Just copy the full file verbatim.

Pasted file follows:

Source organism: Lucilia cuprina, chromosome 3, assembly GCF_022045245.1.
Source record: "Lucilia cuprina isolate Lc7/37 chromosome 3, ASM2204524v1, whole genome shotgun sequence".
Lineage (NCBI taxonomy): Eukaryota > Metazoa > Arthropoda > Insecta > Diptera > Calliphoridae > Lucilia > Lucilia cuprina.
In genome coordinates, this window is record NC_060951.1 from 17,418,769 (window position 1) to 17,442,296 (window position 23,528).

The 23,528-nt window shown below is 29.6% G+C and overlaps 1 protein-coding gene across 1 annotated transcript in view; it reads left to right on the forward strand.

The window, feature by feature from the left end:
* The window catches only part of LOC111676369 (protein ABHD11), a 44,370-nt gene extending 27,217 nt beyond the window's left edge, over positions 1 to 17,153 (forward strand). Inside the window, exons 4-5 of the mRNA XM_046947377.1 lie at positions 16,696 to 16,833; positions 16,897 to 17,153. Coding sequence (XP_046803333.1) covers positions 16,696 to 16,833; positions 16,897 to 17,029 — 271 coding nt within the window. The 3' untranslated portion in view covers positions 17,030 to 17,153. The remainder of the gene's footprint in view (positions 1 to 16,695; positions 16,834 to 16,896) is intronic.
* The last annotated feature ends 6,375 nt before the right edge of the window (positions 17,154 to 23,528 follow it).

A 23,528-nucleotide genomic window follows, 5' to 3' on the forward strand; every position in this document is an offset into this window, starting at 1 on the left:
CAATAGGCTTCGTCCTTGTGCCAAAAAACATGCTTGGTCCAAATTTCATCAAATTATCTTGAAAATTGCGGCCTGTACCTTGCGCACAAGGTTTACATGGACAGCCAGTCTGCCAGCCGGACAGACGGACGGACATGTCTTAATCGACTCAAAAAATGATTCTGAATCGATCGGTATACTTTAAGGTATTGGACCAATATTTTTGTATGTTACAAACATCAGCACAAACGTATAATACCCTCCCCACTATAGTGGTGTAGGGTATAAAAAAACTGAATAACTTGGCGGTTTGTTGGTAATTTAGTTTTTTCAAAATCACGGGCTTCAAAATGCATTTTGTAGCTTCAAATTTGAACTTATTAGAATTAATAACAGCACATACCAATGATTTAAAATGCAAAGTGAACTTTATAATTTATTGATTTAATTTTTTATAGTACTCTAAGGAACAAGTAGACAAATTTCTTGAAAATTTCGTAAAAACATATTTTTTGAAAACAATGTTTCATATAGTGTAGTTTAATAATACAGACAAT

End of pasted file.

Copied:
Source organism: Lucilia cuprina, chromosome 3, assembly GCF_022045245.1.
Source record: "Lucilia cuprina isolate Lc7/37 chromosome 3, ASM2204524v1, whole genome shotgun sequence".
Lineage (NCBI taxonomy): Eukaryota > Metazoa > Arthropoda > Insecta > Diptera > Calliphoridae > Lucilia > Lucilia cuprina.
In genome coordinates, this window is record NC_060951.1 from 17,418,769 (window position 1) to 17,442,296 (window position 23,528).

The 23,528-nt window shown below is 29.6% G+C and overlaps 1 protein-coding gene across 1 annotated transcript in view; it reads left to right on the forward strand.

The window, feature by feature from the left end:
* The window catches only part of LOC111676369 (protein ABHD11), a 44,370-nt gene extending 27,217 nt beyond the window's left edge, over positions 1 to 17,153 (forward strand). Inside the window, exons 4-5 of the mRNA XM_046947377.1 lie at positions 16,696 to 16,833; positions 16,897 to 17,153. Coding sequence (XP_046803333.1) covers positions 16,696 to 16,833; positions 16,897 to 17,029 — 271 coding nt within the window. The 3' untranslated portion in view covers positions 17,030 to 17,153. The remainder of the gene's footprint in view (positions 1 to 16,695; positions 16,834 to 16,896) is intronic.
* The last annotated feature ends 6,375 nt before the right edge of the window (positions 17,154 to 23,528 follow it).

A 23,528-nucleotide genomic window follows, 5' to 3' on the forward strand; every position in this document is an offset into this window, starting at 1 on the left:
CAATAGGCTTCGTCCTTGTGCCAAAAAACATGCTTGGTCCAAATTTCATCAAATTATCTTGAAAATTGCGGCCTGTACCTTGCGCACAAGGTTTACATGGACAGCCAGTCTGCCAGCCGGACAGACGGACGGACATGTCTTAATCGACTCAAAAAATGATTCTGAATCGATCGGTATACTTTAAGGTATTGGACCAATATTTTTGTATGTTACAAACATCAGCACAAACGTATAATACCCTCCCCACTATAGTGGTGTAGGGTATAAAAAAACTGAATAACTTGGCGGTTTGTTGGTAATTTAGTTTTTTCAAAATCACGGGCTTCAAAATGCATTTTGTAGCTTCAAATTTGAACTTATTAGAATTAATAACAGCACATACCAATGATTTAAAATGCAAAGTGAACTTTATAATTTATTGATTTAATTTTTTATAGTACTCTAAGGAACAAGTAGACAAATTTCTTGAAAATTTCGTAAAAACATATTTTTTGAAAACAATGTTTCATATAGTGTAGTTTAATAATACAGACAAT